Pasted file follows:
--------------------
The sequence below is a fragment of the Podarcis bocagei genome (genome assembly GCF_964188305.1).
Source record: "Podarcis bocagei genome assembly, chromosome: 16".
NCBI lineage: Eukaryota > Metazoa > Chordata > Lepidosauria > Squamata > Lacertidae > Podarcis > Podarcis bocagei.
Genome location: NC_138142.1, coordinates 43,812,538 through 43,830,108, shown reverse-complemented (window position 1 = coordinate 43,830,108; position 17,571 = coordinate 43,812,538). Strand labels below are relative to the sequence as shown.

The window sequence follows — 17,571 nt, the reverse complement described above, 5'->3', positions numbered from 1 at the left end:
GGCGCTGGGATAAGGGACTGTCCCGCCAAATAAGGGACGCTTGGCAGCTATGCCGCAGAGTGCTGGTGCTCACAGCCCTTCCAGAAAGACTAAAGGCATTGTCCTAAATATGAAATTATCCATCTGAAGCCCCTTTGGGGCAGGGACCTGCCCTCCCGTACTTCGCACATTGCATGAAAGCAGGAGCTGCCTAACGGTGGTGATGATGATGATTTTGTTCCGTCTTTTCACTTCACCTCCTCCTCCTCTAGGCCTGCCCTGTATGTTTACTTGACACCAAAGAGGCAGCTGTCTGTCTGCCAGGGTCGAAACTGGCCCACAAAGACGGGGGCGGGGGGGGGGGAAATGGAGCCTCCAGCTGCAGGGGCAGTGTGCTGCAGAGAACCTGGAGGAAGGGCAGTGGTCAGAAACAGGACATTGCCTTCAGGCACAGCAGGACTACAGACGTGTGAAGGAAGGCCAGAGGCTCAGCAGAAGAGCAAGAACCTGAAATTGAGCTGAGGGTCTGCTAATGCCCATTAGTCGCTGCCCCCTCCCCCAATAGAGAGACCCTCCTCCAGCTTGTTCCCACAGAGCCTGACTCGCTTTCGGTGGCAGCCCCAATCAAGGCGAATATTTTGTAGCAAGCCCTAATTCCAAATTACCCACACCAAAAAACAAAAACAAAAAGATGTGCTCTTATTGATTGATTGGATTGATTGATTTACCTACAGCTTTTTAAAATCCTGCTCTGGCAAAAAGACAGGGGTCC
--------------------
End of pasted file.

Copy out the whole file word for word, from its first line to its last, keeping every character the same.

The sequence below is a fragment of the Podarcis bocagei genome (genome assembly GCF_964188305.1).
Source record: "Podarcis bocagei genome assembly, chromosome: 16".
NCBI lineage: Eukaryota > Metazoa > Chordata > Lepidosauria > Squamata > Lacertidae > Podarcis > Podarcis bocagei.
Genome location: NC_138142.1, coordinates 43,812,538 through 43,830,108, shown reverse-complemented (window position 1 = coordinate 43,830,108; position 17,571 = coordinate 43,812,538). Strand labels below are relative to the sequence as shown.

The window sequence follows — 17,571 nt, the reverse complement described above, 5'->3', positions numbered from 1 at the left end:
GGCGCTGGGATAAGGGACTGTCCCGCCAAATAAGGGACGCTTGGCAGCTATGCCGCAGAGTGCTGGTGCTCACAGCCCTTCCAGAAAGACTAAAGGCATTGTCCTAAATATGAAATTATCCATCTGAAGCCCCTTTGGGGCAGGGACCTGCCCTCCCGTACTTCGCACATTGCATGAAAGCAGGAGCTGCCTAACGGTGGTGATGATGATGATTTTGTTCCGTCTTTTCACTTCACCTCCTCCTCCTCTAGGCCTGCCCTGTATGTTTACTTGACACCAAAGAGGCAGCTGTCTGTCTGCCAGGGTCGAAACTGGCCCACAAAGACGGGGGCGGGGGGGGGGGAAATGGAGCCTCCAGCTGCAGGGGCAGTGTGCTGCAGAGAACCTGGAGGAAGGGCAGTGGTCAGAAACAGGACATTGCCTTCAGGCACAGCAGGACTACAGACGTGTGAAGGAAGGCCAGAGGCTCAGCAGAAGAGCAAGAACCTGAAATTGAGCTGAGGGTCTGCTAATGCCCATTAGTCGCTGCCCCCTCCCCCAATAGAGAGACCCTCCTCCAGCTTGTTCCCACAGAGCCTGACTCGCTTTCGGTGGCAGCCCCAATCAAGGCGAATATTTTGTAGCAAGCCCTAATTCCAAATTACCCACACCAAAAAACAAAAACAAAAAGATGTGCTCTTATTGATTGATTGGATTGATTGATTTACCTACAGCTTTTTAAAATCCTGCTCTGGCAAAAAGACAGGGGTCC